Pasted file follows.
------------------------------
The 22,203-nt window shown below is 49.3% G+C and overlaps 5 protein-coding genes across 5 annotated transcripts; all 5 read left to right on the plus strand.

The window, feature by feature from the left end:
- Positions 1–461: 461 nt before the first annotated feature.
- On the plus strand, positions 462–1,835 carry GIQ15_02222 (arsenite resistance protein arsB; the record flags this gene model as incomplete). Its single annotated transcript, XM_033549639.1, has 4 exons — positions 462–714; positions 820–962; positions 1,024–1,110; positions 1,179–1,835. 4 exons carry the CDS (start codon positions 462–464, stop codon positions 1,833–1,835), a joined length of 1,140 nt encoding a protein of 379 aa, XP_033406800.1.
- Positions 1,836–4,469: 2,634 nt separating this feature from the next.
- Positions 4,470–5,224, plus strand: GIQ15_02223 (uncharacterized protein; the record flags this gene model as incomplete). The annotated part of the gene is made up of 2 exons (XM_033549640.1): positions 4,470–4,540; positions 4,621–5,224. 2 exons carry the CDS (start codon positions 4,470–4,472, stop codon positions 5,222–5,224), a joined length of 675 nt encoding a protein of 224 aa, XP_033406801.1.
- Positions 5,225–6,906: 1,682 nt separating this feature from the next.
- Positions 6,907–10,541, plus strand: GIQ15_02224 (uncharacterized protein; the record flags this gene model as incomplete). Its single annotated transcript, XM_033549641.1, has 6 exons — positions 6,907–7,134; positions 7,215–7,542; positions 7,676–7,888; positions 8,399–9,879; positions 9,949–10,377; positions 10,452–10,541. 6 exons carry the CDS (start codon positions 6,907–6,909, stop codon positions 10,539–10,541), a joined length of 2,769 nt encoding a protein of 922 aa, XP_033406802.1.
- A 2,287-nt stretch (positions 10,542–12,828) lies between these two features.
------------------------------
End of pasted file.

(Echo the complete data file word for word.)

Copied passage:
The 22,203-nt window shown below is 49.3% G+C and overlaps 5 protein-coding genes across 5 annotated transcripts; all 5 read left to right on the plus strand.

The window, feature by feature from the left end:
- Positions 1–461: 461 nt before the first annotated feature.
- On the plus strand, positions 462–1,835 carry GIQ15_02222 (arsenite resistance protein arsB; the record flags this gene model as incomplete). Its single annotated transcript, XM_033549639.1, has 4 exons — positions 462–714; positions 820–962; positions 1,024–1,110; positions 1,179–1,835. 4 exons carry the CDS (start codon positions 462–464, stop codon positions 1,833–1,835), a joined length of 1,140 nt encoding a protein of 379 aa, XP_033406800.1.
- Positions 1,836–4,469: 2,634 nt separating this feature from the next.
- Positions 4,470–5,224, plus strand: GIQ15_02223 (uncharacterized protein; the record flags this gene model as incomplete). The annotated part of the gene is made up of 2 exons (XM_033549640.1): positions 4,470–4,540; positions 4,621–5,224. 2 exons carry the CDS (start codon positions 4,470–4,472, stop codon positions 5,222–5,224), a joined length of 675 nt encoding a protein of 224 aa, XP_033406801.1.
- Positions 5,225–6,906: 1,682 nt separating this feature from the next.
- Positions 6,907–10,541, plus strand: GIQ15_02224 (uncharacterized protein; the record flags this gene model as incomplete). Its single annotated transcript, XM_033549641.1, has 6 exons — positions 6,907–7,134; positions 7,215–7,542; positions 7,676–7,888; positions 8,399–9,879; positions 9,949–10,377; positions 10,452–10,541. 6 exons carry the CDS (start codon positions 6,907–6,909, stop codon positions 10,539–10,541), a joined length of 2,769 nt encoding a protein of 922 aa, XP_033406802.1.
- A 2,287-nt stretch (positions 10,542–12,828) lies between these two features.